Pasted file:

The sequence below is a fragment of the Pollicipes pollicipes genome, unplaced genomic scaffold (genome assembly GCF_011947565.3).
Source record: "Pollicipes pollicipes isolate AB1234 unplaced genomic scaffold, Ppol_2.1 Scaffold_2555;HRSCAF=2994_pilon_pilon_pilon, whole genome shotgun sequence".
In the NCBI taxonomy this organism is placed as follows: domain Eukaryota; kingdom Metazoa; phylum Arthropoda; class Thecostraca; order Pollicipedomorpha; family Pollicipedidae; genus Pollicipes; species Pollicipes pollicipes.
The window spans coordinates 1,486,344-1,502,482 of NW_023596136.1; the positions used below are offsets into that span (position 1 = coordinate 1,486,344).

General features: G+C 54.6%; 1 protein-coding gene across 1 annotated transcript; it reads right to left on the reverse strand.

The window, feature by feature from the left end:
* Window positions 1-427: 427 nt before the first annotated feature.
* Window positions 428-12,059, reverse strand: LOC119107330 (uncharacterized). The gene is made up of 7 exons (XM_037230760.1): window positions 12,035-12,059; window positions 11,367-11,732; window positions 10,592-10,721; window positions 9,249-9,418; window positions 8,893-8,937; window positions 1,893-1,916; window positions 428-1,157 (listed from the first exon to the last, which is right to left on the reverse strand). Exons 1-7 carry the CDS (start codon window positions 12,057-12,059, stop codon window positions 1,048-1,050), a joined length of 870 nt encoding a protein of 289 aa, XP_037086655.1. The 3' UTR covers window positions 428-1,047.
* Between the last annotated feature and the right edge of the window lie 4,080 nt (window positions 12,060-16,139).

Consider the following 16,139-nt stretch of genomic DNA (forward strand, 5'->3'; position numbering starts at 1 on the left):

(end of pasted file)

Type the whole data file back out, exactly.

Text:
The sequence below is a fragment of the Pollicipes pollicipes genome, unplaced genomic scaffold (genome assembly GCF_011947565.3).
Source record: "Pollicipes pollicipes isolate AB1234 unplaced genomic scaffold, Ppol_2.1 Scaffold_2555;HRSCAF=2994_pilon_pilon_pilon, whole genome shotgun sequence".
In the NCBI taxonomy this organism is placed as follows: domain Eukaryota; kingdom Metazoa; phylum Arthropoda; class Thecostraca; order Pollicipedomorpha; family Pollicipedidae; genus Pollicipes; species Pollicipes pollicipes.
The window spans coordinates 1,486,344-1,502,482 of NW_023596136.1; the positions used below are offsets into that span (position 1 = coordinate 1,486,344).

General features: G+C 54.6%; 1 protein-coding gene across 1 annotated transcript; it reads right to left on the reverse strand.

The window, feature by feature from the left end:
* Window positions 1-427: 427 nt before the first annotated feature.
* Window positions 428-12,059, reverse strand: LOC119107330 (uncharacterized). The gene is made up of 7 exons (XM_037230760.1): window positions 12,035-12,059; window positions 11,367-11,732; window positions 10,592-10,721; window positions 9,249-9,418; window positions 8,893-8,937; window positions 1,893-1,916; window positions 428-1,157 (listed from the first exon to the last, which is right to left on the reverse strand). Exons 1-7 carry the CDS (start codon window positions 12,057-12,059, stop codon window positions 1,048-1,050), a joined length of 870 nt encoding a protein of 289 aa, XP_037086655.1. The 3' UTR covers window positions 428-1,047.
* Between the last annotated feature and the right edge of the window lie 4,080 nt (window positions 12,060-16,139).

Consider the following 16,139-nt stretch of genomic DNA (forward strand, 5'->3'; position numbering starts at 1 on the left):